[The following article originally appeared as the May, 2006, installment of "Lake Stories by Michael Gillespie" in the Lake of the Ozarks Business Journal.]


THE STORY OF BAGNELL

Imagine that Bagnell Dam were being built today. Do you think it would be named "Bagnell" Dam? Not likely. It would probably get a corporate name, or the name of some political / historical personage. But in 1931, when the dam was completed, our grandparents' generation had no problem with naming the impressive structure after the nearest town, the village of Bagnell.

The town was platted in 1883 by William Bagnell. He was expecting big things. The Jefferson City, Lebanon, and Southwestern railroad was a-building southward. The railroad was expected to bridge the Osage River at Bagnell's townsite and continue on through Lebanon and...glory. (Railroads of the day were always a bit vague about their final terminus.)

Bill Bagnell was ready for them. He owned the property where the line was staked. He granted the railroad its right-of-way, in exchange for a grading contract. In due time the railroad came - and stopped. There would be no bridge over the river, no connection with the great southwest, not even a line to Lebanon. The JCL&SW became a dead-end branch line of the Missouri Pacific - a long spur extending from Jefferson City, through Eldon, to Bagnell. But a spur with a purpose, nonetheless.

It must have occurred to the railroad officials in St. Louis that the town of Bagnell, situated on the banks of the Osage River, would serve the company well as a shipping point for railroad ties. In the latter part of the nineteenth century, the forests along the Osage, Niangua, and Grand Glaze Rivers produced the wood for tens of thousands of railroad ties. These ties were formed into rafts and floated downriver to Osage City, near the mouth of the Osage. There, they were loaded onto rail cars and shipped throughout the region. But a river / rail terminus at Bagnell would shorten the journey for the tie rafts by 75 miles and spare the raftsmen as much as three weeks of backbreaking effort. Soon the landing at Bagnell became a hub of activity and the center of a thriving business. As many as 30,000 hardwood ties were stockpiled on the Bagnell wharf at any given time for transshipment by rail. For the next three decades, Bagnell, Missouri, was known as the "tie loading capital of the world."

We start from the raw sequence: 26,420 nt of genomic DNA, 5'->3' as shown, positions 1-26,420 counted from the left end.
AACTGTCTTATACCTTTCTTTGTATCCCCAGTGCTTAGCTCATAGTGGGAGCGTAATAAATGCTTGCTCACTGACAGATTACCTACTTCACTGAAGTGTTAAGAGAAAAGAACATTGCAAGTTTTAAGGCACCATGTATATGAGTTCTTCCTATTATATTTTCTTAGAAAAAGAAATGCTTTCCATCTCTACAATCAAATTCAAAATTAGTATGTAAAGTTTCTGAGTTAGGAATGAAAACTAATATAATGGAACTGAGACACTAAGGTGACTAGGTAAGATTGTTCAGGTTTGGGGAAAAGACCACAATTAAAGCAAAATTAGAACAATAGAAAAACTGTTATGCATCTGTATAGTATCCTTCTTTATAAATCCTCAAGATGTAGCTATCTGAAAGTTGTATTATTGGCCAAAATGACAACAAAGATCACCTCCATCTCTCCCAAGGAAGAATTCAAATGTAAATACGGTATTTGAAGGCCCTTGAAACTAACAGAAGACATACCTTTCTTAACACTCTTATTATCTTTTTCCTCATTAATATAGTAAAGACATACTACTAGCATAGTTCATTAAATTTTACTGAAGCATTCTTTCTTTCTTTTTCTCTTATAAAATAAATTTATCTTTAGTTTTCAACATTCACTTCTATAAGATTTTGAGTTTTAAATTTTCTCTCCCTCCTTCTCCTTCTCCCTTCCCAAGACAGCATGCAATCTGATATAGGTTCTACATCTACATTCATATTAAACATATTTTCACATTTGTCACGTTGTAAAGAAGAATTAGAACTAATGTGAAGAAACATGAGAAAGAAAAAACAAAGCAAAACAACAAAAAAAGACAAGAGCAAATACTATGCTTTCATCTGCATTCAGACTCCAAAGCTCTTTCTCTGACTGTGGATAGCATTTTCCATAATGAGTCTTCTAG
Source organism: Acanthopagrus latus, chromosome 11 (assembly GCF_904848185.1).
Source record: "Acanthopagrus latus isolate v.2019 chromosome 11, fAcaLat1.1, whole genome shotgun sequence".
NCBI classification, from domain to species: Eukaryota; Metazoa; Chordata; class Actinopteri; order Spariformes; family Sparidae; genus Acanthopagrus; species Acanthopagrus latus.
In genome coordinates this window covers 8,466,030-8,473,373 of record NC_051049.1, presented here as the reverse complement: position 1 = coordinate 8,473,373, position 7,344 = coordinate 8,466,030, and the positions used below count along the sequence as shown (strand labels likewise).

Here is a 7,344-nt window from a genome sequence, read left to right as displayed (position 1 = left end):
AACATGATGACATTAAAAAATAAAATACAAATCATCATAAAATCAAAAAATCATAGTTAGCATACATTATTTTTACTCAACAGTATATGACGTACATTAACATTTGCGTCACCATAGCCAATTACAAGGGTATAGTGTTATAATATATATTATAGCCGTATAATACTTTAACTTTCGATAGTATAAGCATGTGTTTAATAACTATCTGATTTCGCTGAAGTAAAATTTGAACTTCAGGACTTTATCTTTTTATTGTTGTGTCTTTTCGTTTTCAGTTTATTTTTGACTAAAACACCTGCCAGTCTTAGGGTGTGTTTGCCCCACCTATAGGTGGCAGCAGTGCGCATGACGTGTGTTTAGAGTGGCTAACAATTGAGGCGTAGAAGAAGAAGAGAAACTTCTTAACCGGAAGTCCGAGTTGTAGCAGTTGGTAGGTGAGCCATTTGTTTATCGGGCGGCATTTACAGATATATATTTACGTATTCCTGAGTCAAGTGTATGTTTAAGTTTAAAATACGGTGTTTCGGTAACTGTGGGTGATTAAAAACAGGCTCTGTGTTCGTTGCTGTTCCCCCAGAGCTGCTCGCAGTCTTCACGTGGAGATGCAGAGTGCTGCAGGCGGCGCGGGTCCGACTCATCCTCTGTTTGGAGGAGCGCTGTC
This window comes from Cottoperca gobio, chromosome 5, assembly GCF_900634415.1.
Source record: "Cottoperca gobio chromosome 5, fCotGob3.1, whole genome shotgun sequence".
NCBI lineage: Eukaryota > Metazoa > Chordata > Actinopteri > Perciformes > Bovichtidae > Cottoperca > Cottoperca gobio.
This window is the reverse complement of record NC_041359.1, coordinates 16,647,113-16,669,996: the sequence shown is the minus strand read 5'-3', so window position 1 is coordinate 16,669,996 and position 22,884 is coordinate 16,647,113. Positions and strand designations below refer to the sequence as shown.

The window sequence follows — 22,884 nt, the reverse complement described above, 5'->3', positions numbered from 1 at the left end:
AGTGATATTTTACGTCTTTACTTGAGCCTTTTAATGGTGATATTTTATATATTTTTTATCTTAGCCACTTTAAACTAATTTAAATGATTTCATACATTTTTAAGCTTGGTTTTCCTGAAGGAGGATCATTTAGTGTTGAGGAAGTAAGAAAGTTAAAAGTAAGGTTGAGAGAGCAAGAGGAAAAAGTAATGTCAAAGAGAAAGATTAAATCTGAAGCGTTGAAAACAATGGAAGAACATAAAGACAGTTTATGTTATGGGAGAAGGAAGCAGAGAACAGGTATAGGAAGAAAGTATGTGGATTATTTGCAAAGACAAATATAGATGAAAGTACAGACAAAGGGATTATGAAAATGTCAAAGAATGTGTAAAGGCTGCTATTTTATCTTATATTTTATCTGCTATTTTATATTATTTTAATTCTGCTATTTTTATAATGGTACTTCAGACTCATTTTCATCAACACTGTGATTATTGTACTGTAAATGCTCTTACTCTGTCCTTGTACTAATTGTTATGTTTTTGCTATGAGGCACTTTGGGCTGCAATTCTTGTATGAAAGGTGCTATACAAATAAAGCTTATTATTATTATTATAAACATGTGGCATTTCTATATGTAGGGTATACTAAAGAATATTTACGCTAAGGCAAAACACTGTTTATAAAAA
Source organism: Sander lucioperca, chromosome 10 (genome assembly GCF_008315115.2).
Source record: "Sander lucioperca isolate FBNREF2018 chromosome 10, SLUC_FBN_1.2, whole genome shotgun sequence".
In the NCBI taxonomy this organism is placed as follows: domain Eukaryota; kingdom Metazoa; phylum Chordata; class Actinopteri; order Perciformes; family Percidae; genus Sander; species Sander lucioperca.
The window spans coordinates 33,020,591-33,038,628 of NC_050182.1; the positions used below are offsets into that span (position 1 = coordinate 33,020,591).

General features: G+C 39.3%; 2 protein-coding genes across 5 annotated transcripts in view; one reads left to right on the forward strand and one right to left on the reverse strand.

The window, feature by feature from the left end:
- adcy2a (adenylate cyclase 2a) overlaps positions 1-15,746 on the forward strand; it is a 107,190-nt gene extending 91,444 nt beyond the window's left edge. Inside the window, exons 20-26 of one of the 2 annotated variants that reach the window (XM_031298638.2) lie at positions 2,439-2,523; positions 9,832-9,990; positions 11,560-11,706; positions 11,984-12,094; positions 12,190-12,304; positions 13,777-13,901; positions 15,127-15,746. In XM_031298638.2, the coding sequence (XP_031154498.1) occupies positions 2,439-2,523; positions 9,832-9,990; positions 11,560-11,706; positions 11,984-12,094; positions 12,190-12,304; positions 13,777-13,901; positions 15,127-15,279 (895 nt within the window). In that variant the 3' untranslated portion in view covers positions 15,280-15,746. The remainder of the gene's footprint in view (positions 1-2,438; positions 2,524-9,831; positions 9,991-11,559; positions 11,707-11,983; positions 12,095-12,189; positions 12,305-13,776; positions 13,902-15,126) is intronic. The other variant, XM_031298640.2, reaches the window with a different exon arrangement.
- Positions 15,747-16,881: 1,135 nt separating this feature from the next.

And although the railroad never ventured beyond the river, a highway did. From the 1880s through the 1930s, Bagnell was the site of a busy ferryboat operation. The old wagon road, a precursor of Highway 54, followed today's V and D roads down through the Osage valley.

Then came the big lake project. Starting as early as 1912, and continuing in fits and spurts through the 1920s, the endeavor finally came to fruition in 1929-31. Although it would mean an end to tie rafting, the influx of dam workers sent the town's economy booming. Incorporating in 1926, Bagnell could boast of a bank, a post office, a telephone system, general stores, a drug store, cafes, a butcher shop, gas stations, and even a movie hall.

Then things changed. Highway 54 was routed over the dam, putting an end to the ferry operation. In 1931, the town virtually was destroyed by three separate fires. In 1934, the school board decided against replacing the high school at Bagnell, and instead built the new School of the Osage across the river in Lake Ozark. In 1943, a tremendous flood wiped out much of Bagnell's rebuilt business district. In 1954, the railroad line was abandoned. It seemed as though, in the midst of a burgeoning tourist industry, Bagnell was destined to fade away.

Today the village of Bagnell still exists, though quite literally off the beaten path. It's collection of a few modest homes runs up a steep hillside that once was a busy commercial district. Though the depot is gone, the old railroad bed can still be seen angling through a tangle of vines and scrub trees. The place is out of site for most tourists, and largely out of mind.

But three miles upstream, around Brockman Bend, the Lake of the Ozarks spreads its deep blue waters past mega-developments undreamed of a few decades ago. It all begins, figuratively and literally, at Bagnell Dam. That's "Bagnell" Dam, mind you. Named for a town that has never quite given up.

Copyright © 2006 by Michael Gillespie. All rights reserved.

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